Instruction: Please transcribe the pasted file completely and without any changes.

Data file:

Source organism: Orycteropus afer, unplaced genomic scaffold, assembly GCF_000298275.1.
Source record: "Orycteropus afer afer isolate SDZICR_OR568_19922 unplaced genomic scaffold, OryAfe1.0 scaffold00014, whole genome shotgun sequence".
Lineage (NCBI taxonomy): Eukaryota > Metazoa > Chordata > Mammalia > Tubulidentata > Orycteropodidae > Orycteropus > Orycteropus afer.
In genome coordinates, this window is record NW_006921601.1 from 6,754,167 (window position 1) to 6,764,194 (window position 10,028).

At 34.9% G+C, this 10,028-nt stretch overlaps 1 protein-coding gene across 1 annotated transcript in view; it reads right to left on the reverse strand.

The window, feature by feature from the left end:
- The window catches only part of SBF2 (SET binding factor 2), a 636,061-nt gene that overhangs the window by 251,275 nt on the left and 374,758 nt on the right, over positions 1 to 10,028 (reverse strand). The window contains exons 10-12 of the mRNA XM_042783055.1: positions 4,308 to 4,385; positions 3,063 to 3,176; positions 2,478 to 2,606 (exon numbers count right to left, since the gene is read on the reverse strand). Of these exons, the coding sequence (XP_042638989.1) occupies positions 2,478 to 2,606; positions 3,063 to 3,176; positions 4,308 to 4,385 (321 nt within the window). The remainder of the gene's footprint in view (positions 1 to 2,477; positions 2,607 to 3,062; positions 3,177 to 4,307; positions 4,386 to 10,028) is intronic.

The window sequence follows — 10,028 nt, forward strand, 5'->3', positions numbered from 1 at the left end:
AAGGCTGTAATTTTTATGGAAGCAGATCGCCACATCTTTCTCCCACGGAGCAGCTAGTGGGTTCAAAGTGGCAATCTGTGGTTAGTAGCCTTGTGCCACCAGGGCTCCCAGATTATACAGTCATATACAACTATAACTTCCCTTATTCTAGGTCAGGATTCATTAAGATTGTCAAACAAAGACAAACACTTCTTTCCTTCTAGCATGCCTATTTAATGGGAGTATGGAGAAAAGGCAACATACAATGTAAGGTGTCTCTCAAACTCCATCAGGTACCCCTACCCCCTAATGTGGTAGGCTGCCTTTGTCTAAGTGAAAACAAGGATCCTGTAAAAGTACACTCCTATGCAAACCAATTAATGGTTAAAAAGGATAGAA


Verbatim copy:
Source organism: Orycteropus afer, unplaced genomic scaffold, assembly GCF_000298275.1.
Source record: "Orycteropus afer afer isolate SDZICR_OR568_19922 unplaced genomic scaffold, OryAfe1.0 scaffold00014, whole genome shotgun sequence".
Lineage (NCBI taxonomy): Eukaryota > Metazoa > Chordata > Mammalia > Tubulidentata > Orycteropodidae > Orycteropus > Orycteropus afer.
In genome coordinates, this window is record NW_006921601.1 from 6,754,167 (window position 1) to 6,764,194 (window position 10,028).

At 34.9% G+C, this 10,028-nt stretch overlaps 1 protein-coding gene across 1 annotated transcript in view; it reads right to left on the reverse strand.

The window, feature by feature from the left end:
- The window catches only part of SBF2 (SET binding factor 2), a 636,061-nt gene that overhangs the window by 251,275 nt on the left and 374,758 nt on the right, over positions 1 to 10,028 (reverse strand). The window contains exons 10-12 of the mRNA XM_042783055.1: positions 4,308 to 4,385; positions 3,063 to 3,176; positions 2,478 to 2,606 (exon numbers count right to left, since the gene is read on the reverse strand). Of these exons, the coding sequence (XP_042638989.1) occupies positions 2,478 to 2,606; positions 3,063 to 3,176; positions 4,308 to 4,385 (321 nt within the window). The remainder of the gene's footprint in view (positions 1 to 2,477; positions 2,607 to 3,062; positions 3,177 to 4,307; positions 4,386 to 10,028) is intronic.

The window sequence follows — 10,028 nt, forward strand, 5'->3', positions numbered from 1 at the left end:
AAGGCTGTAATTTTTATGGAAGCAGATCGCCACATCTTTCTCCCACGGAGCAGCTAGTGGGTTCAAAGTGGCAATCTGTGGTTAGTAGCCTTGTGCCACCAGGGCTCCCAGATTATACAGTCATATACAACTATAACTTCCCTTATTCTAGGTCAGGATTCATTAAGATTGTCAAACAAAGACAAACACTTCTTTCCTTCTAGCATGCCTATTTAATGGGAGTATGGAGAAAAGGCAACATACAATGTAAGGTGTCTCTCAAACTCCATCAGGTACCCCTACCCCCTAATGTGGTAGGCTGCCTTTGTCTAAGTGAAAACAAGGATCCTGTAAAAGTACACTCCTATGCAAACCAATTAATGGTTAAAAAGGATAGAA